Jonathan left a ‘big four’ bank to pursue his PhD at the University of Melbourne and the ARC Centre of Excellence for Mathematical and Statistical Frontiers, drawing on his experience to address a real-world problem.

Smart credit limits save money for customers and banks

The credit limit you’re not using on your card is costing the bank money, and that’s increasing the cost for all customers’ cards.

Jonathan left a ‘big four’ bank to pursue his PhD at the University of Melbourne and the ARC Centre of Excellence for Mathematical and Statistical Frontiers, drawing on his experience to address a real-world problem.
Jonathan left a ‘big four’ bank to pursue his PhD at the University of Melbourne and the ARC Centre of Excellence for Mathematical and Statistical Frontiers, drawing on his experience to address a real-world problem.

Now, Melbourne mathematicians have developed a way of minimising this using the bank’s data on customer spending behaviour.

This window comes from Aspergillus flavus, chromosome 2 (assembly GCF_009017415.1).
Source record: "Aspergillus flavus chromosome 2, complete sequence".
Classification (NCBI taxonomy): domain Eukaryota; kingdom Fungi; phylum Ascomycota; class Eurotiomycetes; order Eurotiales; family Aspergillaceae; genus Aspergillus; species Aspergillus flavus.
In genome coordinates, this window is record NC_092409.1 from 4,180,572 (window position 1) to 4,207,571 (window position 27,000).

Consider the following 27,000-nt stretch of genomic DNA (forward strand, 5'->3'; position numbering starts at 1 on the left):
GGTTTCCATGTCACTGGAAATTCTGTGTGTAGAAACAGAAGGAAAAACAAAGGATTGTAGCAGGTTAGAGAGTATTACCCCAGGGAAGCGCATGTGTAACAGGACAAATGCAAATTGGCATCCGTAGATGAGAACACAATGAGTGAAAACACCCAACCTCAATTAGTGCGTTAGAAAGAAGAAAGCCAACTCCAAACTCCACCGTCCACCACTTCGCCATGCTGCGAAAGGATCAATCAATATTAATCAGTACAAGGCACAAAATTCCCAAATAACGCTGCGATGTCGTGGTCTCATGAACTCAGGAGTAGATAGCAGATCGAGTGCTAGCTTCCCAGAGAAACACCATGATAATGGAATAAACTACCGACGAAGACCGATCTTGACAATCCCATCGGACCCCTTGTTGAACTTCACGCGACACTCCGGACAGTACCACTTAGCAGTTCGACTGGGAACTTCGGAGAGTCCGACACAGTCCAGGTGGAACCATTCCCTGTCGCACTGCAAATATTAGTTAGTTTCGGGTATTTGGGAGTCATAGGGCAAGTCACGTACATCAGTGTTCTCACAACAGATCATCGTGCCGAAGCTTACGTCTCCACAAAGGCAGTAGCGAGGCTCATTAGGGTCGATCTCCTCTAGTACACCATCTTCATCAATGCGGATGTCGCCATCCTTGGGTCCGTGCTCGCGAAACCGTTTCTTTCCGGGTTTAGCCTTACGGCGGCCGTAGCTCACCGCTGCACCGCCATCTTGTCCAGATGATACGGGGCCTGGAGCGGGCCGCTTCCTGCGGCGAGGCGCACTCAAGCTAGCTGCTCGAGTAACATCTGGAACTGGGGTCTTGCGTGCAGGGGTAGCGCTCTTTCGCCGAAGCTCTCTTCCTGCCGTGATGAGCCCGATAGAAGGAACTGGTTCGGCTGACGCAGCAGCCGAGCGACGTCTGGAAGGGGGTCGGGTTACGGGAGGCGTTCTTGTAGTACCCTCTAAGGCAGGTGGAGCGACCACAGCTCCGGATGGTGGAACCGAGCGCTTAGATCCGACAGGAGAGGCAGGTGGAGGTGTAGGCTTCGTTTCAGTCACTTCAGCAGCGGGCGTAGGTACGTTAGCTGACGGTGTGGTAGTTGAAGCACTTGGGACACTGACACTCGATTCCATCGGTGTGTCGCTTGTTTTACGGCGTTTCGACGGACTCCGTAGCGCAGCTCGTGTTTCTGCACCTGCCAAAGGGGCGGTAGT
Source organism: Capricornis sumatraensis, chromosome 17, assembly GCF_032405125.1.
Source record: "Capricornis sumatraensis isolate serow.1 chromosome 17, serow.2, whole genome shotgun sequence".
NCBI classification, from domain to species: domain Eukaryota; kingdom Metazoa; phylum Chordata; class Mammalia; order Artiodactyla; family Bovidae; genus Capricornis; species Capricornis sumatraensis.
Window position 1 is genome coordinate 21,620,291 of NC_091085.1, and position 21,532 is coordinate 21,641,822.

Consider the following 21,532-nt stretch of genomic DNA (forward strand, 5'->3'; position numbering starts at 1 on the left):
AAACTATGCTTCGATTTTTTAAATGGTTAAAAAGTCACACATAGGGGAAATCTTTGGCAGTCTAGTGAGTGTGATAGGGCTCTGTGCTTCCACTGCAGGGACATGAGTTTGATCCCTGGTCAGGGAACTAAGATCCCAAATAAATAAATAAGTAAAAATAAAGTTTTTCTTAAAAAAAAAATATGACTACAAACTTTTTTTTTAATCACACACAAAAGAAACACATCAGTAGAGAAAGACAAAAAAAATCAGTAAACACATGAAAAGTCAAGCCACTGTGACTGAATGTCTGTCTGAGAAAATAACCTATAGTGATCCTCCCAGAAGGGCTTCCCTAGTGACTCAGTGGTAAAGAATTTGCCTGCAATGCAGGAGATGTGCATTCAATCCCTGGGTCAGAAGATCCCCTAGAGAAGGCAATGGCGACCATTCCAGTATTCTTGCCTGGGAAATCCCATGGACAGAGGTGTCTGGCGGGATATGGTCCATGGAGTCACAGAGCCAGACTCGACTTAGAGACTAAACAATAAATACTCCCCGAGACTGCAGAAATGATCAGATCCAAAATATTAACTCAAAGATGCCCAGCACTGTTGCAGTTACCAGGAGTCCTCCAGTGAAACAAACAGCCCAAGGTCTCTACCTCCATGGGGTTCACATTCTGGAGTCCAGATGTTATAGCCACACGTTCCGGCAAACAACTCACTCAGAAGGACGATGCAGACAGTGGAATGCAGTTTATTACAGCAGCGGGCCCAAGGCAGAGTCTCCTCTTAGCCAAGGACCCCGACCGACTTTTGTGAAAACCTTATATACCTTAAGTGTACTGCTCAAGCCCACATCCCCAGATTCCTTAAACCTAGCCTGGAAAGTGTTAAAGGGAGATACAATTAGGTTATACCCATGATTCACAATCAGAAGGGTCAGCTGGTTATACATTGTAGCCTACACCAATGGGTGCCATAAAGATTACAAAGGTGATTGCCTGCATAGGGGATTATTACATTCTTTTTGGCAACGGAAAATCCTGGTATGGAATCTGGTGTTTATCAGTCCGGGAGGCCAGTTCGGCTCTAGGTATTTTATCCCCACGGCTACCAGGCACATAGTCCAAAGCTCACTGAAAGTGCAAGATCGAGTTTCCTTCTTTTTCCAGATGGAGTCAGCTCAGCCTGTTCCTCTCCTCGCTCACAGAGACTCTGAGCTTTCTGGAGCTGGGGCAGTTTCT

The unused credit costs the bank money because regulators require them to have funds in reserve – which they can’t invest elsewhere for profit – to cover the possibility you’ll make a large purchase and not pay the money back.

“It’s not a large cost, but it adds up and reduces overall profit,” says Jonathan Budd, a mathematician at the ARC Centre of Excellence for Mathematical and Statistical Frontiers who undertook his PhD at the University of Melbourne. “Banks recuperate that cost through interest charges and fees, which makes a credit card an expensive way to borrow money.”

Jonathan’s model uses an individual’s purchasing and payment behaviour to create a personalised estimate of credit ‘need’ from month-to-month. This would allow banks to tailor credit limits to individual clients and decrease this cost.

Jonathan says that in Australia, credit limits tend to be set quite high.

“In November 2015, the Reserve Bank of Australia reported that purchases were only 18 per cent of total card limits, meaning most people aren’t using their full credit each month,” he says.

“This is one way of applying the available data, but there are many other ways it could be used, which I’m keen to explore.”

Read about more work from the Centre here.